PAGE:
A a good summary of several of the reasons why slavery not only did not make the US richer, but likely actually made it poorer relative to what it would have been under a fully free-labor system. Slave-owners undoubtedly profited from the "Peculiar Institution." But not so for the overall economy.
I would add that it is strange that the debate over this issue almost completely ignores the immense economic costs of the Civil War (over 700,000 dead, thousands more maimed for life, a vast expenditure of resources - some destroyed, and even more spent on arms that could instead have gone to productive activity). And that's in a society of only about 30 million people in 1860. A comparable proportional loss of life for the US today would be 7 million dead.
Unless you buy the neo-Confederate argument that the Civil War wasn't really caused by slavery, its massive costs have to be considered on the negative side of the ledger anytime you weigh the impact of slavery on the American economy. Yet this seemingly obvious point almost always gets ignored.
Here's Frederick Douglass summing up the costs of the Civil War:
"[A] war which has filled our land with widows and orphans; which has made stumps of men of the very flower of our youth; which has sent them on the journey of life armless, legless, maimed and mutilated; which has piled up a debt heavier than a mountain of gold, swept uncounted thousands of men into bloody graves and planted agony at a million hearthstones."
Douglass thought this horrific cost was worth it, to abolish slavery. And I absolutely agree. Perhaps it even increased long-run wealth, because free labor is more productive than slave labor (a view that follows from both conventional economic theory and evidence from around the world). But if you believe the latter, then the case for arguing that slavery enriched America becomes weaker still.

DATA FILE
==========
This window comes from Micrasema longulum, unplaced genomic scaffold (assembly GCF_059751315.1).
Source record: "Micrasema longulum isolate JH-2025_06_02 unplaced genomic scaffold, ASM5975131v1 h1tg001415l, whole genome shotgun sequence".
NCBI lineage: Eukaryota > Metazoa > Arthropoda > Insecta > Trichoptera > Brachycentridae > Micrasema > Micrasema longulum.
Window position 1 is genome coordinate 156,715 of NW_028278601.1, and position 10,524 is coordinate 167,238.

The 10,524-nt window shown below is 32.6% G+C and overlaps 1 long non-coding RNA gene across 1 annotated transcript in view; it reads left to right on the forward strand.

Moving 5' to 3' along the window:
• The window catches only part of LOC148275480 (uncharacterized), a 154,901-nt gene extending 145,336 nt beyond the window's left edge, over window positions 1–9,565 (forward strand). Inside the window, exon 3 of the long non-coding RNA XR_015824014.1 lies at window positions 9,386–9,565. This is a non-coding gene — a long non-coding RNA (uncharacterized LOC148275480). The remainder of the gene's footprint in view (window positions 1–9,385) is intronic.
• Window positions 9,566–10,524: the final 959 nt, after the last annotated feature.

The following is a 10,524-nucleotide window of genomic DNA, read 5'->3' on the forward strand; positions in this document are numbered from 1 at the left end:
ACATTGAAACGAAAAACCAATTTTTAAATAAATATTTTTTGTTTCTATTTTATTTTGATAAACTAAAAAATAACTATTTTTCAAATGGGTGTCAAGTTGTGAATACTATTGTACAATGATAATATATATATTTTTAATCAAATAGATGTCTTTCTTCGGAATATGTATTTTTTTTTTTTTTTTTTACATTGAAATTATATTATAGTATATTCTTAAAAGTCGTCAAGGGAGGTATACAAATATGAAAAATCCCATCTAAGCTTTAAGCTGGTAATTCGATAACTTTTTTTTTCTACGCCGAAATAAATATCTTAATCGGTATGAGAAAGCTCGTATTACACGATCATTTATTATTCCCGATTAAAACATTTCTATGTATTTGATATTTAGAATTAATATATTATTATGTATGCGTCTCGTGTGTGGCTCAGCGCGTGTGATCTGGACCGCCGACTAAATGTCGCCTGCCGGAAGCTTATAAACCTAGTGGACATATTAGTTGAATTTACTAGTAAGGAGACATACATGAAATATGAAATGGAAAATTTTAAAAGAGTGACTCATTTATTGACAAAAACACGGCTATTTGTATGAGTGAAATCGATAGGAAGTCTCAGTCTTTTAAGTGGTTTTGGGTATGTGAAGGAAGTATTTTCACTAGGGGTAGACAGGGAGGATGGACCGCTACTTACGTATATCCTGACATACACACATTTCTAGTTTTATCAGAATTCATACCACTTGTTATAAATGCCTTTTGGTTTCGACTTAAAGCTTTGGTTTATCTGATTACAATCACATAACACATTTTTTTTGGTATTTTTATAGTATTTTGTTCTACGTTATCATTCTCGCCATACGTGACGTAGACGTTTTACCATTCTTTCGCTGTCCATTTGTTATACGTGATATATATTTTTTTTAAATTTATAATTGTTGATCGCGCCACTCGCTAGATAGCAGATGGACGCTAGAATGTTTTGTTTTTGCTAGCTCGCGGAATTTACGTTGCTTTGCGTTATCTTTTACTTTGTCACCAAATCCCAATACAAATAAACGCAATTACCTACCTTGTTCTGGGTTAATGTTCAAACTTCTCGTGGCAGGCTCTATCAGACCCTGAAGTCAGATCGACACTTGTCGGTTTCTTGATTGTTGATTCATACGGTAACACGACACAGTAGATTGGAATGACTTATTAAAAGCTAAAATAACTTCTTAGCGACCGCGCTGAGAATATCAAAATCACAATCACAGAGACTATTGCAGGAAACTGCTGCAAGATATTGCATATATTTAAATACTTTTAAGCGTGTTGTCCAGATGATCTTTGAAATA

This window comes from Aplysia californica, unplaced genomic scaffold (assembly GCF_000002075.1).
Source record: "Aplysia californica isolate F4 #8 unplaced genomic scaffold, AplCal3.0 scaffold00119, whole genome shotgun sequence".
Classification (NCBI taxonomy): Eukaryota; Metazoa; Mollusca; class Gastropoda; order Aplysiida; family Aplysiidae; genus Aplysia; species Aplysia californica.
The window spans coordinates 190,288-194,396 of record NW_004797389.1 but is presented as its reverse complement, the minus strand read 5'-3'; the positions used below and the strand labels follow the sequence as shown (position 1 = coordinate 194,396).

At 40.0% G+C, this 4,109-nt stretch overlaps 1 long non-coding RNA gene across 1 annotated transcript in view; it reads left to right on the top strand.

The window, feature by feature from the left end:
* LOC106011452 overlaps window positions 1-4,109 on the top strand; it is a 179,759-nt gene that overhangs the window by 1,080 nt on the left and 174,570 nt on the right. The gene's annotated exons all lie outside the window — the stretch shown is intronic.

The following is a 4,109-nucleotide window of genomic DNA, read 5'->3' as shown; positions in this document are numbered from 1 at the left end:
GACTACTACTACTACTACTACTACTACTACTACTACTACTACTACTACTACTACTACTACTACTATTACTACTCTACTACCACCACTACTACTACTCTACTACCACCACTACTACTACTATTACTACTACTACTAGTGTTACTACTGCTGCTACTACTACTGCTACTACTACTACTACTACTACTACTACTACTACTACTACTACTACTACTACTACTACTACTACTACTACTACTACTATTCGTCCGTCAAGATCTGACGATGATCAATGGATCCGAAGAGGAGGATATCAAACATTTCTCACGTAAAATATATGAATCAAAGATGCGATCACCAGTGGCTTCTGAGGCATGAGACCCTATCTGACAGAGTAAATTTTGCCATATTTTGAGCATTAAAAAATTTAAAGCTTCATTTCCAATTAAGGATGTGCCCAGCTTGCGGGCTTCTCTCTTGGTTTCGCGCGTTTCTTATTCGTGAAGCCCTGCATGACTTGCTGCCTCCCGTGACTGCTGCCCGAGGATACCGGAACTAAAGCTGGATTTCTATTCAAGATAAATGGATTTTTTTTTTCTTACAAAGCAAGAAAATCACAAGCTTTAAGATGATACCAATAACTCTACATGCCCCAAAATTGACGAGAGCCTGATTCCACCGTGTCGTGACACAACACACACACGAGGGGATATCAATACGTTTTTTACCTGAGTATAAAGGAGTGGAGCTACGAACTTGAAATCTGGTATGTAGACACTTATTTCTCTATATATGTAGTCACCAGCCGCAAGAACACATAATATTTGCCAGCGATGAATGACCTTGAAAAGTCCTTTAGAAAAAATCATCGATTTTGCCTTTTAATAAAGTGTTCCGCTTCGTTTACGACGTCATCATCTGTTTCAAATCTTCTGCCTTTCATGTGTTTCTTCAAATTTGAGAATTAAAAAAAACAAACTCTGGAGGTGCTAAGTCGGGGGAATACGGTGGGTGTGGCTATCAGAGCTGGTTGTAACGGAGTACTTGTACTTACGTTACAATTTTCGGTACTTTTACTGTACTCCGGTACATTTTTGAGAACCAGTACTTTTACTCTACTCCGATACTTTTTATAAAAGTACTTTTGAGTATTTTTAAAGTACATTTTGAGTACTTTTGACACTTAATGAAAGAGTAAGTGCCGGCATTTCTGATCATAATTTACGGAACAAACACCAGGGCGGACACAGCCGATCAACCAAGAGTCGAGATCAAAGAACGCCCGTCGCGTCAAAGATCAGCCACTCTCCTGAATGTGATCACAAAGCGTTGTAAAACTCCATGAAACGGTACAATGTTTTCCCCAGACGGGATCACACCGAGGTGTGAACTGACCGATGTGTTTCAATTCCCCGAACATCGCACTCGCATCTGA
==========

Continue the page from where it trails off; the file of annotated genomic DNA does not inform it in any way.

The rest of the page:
There are plenty of reasonable arguments to the effect that the immense evil of slavery still impacts America today, continuing to cause harm in many ways, including some that are non-obvious. But it is not true that it was the cause of America's economic success.
Here's another thing often forgotten in the debate over whether slavery increased the wealth of the US:
The US was not the only 19th century nation that made extensive use of forced labor. So too did Russia, where serfdom persisted until 1861 (around the same time as the US finally abolished slavery). If agricultural forced labor was such a great driver of wealth and economic growth, Russia should have been doing great - more so than the US or any Western European nation!
Serfs were about 1/3 of the Russian population in 1860 (compared to slaves being about 10% of the US population at the same time). But, despite having this supposedly amazing precondition for growth, 19th century Russia was actually known for its economic backwardness.
You might say it was because Russia got so many other things wrong, that they couldn't get the full benefit of having so many serfs. But virtually all economists and historians agree that serfdom itself was one of the main causes of Russia's relative poverty. And its abolition helped stimulate a period of greater economic growth.